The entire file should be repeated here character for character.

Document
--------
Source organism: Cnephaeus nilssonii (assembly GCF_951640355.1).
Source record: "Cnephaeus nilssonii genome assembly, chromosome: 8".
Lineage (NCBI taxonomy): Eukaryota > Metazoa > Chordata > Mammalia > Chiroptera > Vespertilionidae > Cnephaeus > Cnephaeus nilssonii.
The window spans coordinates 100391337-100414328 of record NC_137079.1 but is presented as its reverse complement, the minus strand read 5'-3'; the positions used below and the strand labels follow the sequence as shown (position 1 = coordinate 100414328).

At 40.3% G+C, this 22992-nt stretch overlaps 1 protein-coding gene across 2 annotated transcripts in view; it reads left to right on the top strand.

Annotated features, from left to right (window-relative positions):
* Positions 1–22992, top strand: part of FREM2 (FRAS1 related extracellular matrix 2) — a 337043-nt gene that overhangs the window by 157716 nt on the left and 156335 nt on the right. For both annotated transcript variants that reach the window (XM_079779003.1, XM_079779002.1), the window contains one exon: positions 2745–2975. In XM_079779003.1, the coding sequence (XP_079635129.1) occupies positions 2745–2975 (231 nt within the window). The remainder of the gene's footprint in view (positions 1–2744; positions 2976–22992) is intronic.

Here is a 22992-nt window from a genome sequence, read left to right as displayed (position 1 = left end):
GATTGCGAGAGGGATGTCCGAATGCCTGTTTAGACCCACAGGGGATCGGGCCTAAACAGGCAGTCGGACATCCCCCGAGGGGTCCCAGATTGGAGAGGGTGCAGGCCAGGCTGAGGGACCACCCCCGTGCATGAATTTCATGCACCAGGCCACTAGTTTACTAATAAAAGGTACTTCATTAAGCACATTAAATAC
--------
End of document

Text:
Source organism: Cnephaeus nilssonii (assembly GCF_951640355.1).
Source record: "Cnephaeus nilssonii genome assembly, chromosome: 8".
Lineage (NCBI taxonomy): Eukaryota > Metazoa > Chordata > Mammalia > Chiroptera > Vespertilionidae > Cnephaeus > Cnephaeus nilssonii.
The window spans coordinates 100391337-100414328 of record NC_137079.1 but is presented as its reverse complement, the minus strand read 5'-3'; the positions used below and the strand labels follow the sequence as shown (position 1 = coordinate 100414328).

At 40.3% G+C, this 22992-nt stretch overlaps 1 protein-coding gene across 2 annotated transcripts in view; it reads left to right on the top strand.

Annotated features, from left to right (window-relative positions):
* Positions 1–22992, top strand: part of FREM2 (FRAS1 related extracellular matrix 2) — a 337043-nt gene that overhangs the window by 157716 nt on the left and 156335 nt on the right. For both annotated transcript variants that reach the window (XM_079779003.1, XM_079779002.1), the window contains one exon: positions 2745–2975. In XM_079779003.1, the coding sequence (XP_079635129.1) occupies positions 2745–2975 (231 nt within the window). The remainder of the gene's footprint in view (positions 1–2744; positions 2976–22992) is intronic.

Here is a 22992-nt window from a genome sequence, read left to right as displayed (position 1 = left end):
GATTGCGAGAGGGATGTCCGAATGCCTGTTTAGACCCACAGGGGATCGGGCCTAAACAGGCAGTCGGACATCCCCCGAGGGGTCCCAGATTGGAGAGGGTGCAGGCCAGGCTGAGGGACCACCCCCGTGCATGAATTTCATGCACCAGGCCACTAGTTTACTAATAAAAGGTACTTCATTAAGCACATTAAATAC